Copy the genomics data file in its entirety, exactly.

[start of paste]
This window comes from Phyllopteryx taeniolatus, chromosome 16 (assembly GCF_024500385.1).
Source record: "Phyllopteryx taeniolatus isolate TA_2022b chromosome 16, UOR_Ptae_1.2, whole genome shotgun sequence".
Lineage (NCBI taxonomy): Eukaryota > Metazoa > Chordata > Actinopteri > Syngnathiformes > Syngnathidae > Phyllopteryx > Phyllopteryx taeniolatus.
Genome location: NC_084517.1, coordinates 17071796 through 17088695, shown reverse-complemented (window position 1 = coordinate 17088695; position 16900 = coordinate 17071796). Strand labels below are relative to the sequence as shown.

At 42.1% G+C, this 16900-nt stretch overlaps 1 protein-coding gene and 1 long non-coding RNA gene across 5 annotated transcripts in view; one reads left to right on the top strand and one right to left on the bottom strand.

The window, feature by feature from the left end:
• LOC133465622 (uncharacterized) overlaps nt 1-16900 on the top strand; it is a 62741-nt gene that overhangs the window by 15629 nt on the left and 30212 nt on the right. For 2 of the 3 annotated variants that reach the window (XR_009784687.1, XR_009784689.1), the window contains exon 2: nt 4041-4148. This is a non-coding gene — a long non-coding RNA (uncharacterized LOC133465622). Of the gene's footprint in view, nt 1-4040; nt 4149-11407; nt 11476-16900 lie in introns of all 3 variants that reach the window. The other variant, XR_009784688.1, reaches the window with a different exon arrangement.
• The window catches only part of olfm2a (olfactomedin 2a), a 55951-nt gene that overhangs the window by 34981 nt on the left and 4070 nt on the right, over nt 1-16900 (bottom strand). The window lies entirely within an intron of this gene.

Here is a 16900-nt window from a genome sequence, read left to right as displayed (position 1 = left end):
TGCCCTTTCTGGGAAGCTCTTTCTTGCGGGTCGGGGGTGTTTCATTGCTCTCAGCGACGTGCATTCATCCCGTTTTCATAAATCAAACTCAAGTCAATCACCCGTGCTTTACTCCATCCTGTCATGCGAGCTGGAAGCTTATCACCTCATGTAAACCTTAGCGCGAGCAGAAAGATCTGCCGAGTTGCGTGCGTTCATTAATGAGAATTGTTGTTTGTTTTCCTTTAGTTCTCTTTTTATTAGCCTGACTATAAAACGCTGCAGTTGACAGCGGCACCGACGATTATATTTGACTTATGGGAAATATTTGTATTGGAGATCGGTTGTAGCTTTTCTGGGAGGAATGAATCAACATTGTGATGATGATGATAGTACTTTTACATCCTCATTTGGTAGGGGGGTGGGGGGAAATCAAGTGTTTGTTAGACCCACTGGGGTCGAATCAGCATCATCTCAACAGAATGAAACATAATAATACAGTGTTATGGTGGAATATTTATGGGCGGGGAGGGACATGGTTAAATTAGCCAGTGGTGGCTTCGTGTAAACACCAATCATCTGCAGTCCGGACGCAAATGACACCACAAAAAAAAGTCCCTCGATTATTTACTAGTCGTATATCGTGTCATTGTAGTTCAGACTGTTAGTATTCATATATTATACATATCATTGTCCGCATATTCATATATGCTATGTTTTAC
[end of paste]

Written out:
This window comes from Phyllopteryx taeniolatus, chromosome 16 (assembly GCF_024500385.1).
Source record: "Phyllopteryx taeniolatus isolate TA_2022b chromosome 16, UOR_Ptae_1.2, whole genome shotgun sequence".
Lineage (NCBI taxonomy): Eukaryota > Metazoa > Chordata > Actinopteri > Syngnathiformes > Syngnathidae > Phyllopteryx > Phyllopteryx taeniolatus.
Genome location: NC_084517.1, coordinates 17071796 through 17088695, shown reverse-complemented (window position 1 = coordinate 17088695; position 16900 = coordinate 17071796). Strand labels below are relative to the sequence as shown.

At 42.1% G+C, this 16900-nt stretch overlaps 1 protein-coding gene and 1 long non-coding RNA gene across 5 annotated transcripts in view; one reads left to right on the top strand and one right to left on the bottom strand.

The window, feature by feature from the left end:
• LOC133465622 (uncharacterized) overlaps nt 1-16900 on the top strand; it is a 62741-nt gene that overhangs the window by 15629 nt on the left and 30212 nt on the right. For 2 of the 3 annotated variants that reach the window (XR_009784687.1, XR_009784689.1), the window contains exon 2: nt 4041-4148. This is a non-coding gene — a long non-coding RNA (uncharacterized LOC133465622). Of the gene's footprint in view, nt 1-4040; nt 4149-11407; nt 11476-16900 lie in introns of all 3 variants that reach the window. The other variant, XR_009784688.1, reaches the window with a different exon arrangement.
• The window catches only part of olfm2a (olfactomedin 2a), a 55951-nt gene that overhangs the window by 34981 nt on the left and 4070 nt on the right, over nt 1-16900 (bottom strand). The window lies entirely within an intron of this gene.

Here is a 16900-nt window from a genome sequence, read left to right as displayed (position 1 = left end):
TGCCCTTTCTGGGAAGCTCTTTCTTGCGGGTCGGGGGTGTTTCATTGCTCTCAGCGACGTGCATTCATCCCGTTTTCATAAATCAAACTCAAGTCAATCACCCGTGCTTTACTCCATCCTGTCATGCGAGCTGGAAGCTTATCACCTCATGTAAACCTTAGCGCGAGCAGAAAGATCTGCCGAGTTGCGTGCGTTCATTAATGAGAATTGTTGTTTGTTTTCCTTTAGTTCTCTTTTTATTAGCCTGACTATAAAACGCTGCAGTTGACAGCGGCACCGACGATTATATTTGACTTATGGGAAATATTTGTATTGGAGATCGGTTGTAGCTTTTCTGGGAGGAATGAATCAACATTGTGATGATGATGATAGTACTTTTACATCCTCATTTGGTAGGGGGGTGGGGGGAAATCAAGTGTTTGTTAGACCCACTGGGGTCGAATCAGCATCATCTCAACAGAATGAAACATAATAATACAGTGTTATGGTGGAATATTTATGGGCGGGGAGGGACATGGTTAAATTAGCCAGTGGTGGCTTCGTGTAAACACCAATCATCTGCAGTCCGGACGCAAATGACACCACAAAAAAAAGTCCCTCGATTATTTACTAGTCGTATATCGTGTCATTGTAGTTCAGACTGTTAGTATTCATATATTATACATATCATTGTCCGCATATTCATATATGCTATGTTTTAC